July 2019
Volume 19, Issue 8
Open Access
OSA Fall Vision Meeting Abstract  |   July 2019
Spectral density curves of the human lens inaccurate due to increased Rayleigh scatter in post mortem eyes
Author Affiliations
  • James A. Kuchenbecker
    Ophthalmology, University of Washington
  • Sara S. Patterson
    Ophthalmology, University of Washington
  • Maureen Neitz
    Ophthalmology, University of Washington
  • Jay Neitz
    Ophthalmology, University of Washington
  • Michael B. Manookin
    Ophthalmology, University of Washington
Journal of Vision July 2019, Vol.19, 70. doi:https://doi.org/10.1167/19.8.70
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      James A. Kuchenbecker, Sara S. Patterson, Maureen Neitz, Jay Neitz, Michael B. Manookin; Spectral density curves of the human lens inaccurate due to increased Rayleigh scatter in post mortem eyes. Journal of Vision 2019;19(8):70. doi: https://doi.org/10.1167/19.8.70.

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      © ARVO (1962-2015); The Authors (2016-present)

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Abstract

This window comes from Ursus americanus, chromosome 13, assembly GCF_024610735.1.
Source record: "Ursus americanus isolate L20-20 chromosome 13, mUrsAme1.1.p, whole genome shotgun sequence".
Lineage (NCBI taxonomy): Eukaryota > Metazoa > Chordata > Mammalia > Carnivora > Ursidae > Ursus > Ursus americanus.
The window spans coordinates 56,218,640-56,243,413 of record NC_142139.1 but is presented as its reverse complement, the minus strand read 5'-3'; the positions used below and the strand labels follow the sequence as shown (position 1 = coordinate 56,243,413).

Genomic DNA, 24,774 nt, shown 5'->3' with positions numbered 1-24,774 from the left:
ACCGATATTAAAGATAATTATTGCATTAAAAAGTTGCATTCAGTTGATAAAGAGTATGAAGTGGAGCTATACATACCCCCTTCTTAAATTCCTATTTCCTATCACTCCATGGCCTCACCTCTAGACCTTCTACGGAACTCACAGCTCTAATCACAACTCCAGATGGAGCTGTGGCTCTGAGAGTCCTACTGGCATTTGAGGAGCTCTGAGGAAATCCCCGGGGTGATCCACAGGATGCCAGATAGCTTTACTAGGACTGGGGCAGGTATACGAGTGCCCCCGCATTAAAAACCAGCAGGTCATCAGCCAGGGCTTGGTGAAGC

Having accurate estimates of the absorption spectra of pre-receptoral filters in the eye, and the lens in particular, is required for relating visual sensitivity of the eye measured with psychophysics to the absorption spectra of the visual pigments. Spectral density curves of the lens have relied on transmission measurements of material excised from cadavers; however, these have the disadvantage of the possibility of errors introduced by post mortem changes. In particular, with increasing time after death excised lenses become progressively cloudier. Ideally, the lens should absorb short wavelengths and introduce minimal scatter. Single pigment absorbers follow Boltzman statistics, which are modeled well by a single Gaussian. However, the human lens measurements from cadaver tissue exhibit a non-Boltzman statistics curve between the main pigment cut-off and the transition into the longer wavelengths. The possibility that there are errors in the human lens density curves in common use due to time-dependent post mortem changes have not been well investigated. We measured spectral transmission of lenses from three species of genus Macaca within a maximum 25 minutes post euthanasia (n=30). We also derived an in vivo estimate of the human lens using data of scotopic sensitivity from Crawford (1949, Proc. Phys. Soc. B, 62:321; n=50, age<30) and a theoretical rhodopsin photopigment template. Both results from the macaque and the human in vivo sensitivity show that the shape of the lens is consistent with a single pigment fit by a Gaussian. Time post-euthanasia induces Rayleigh scatter elements even before the cataract is visible.

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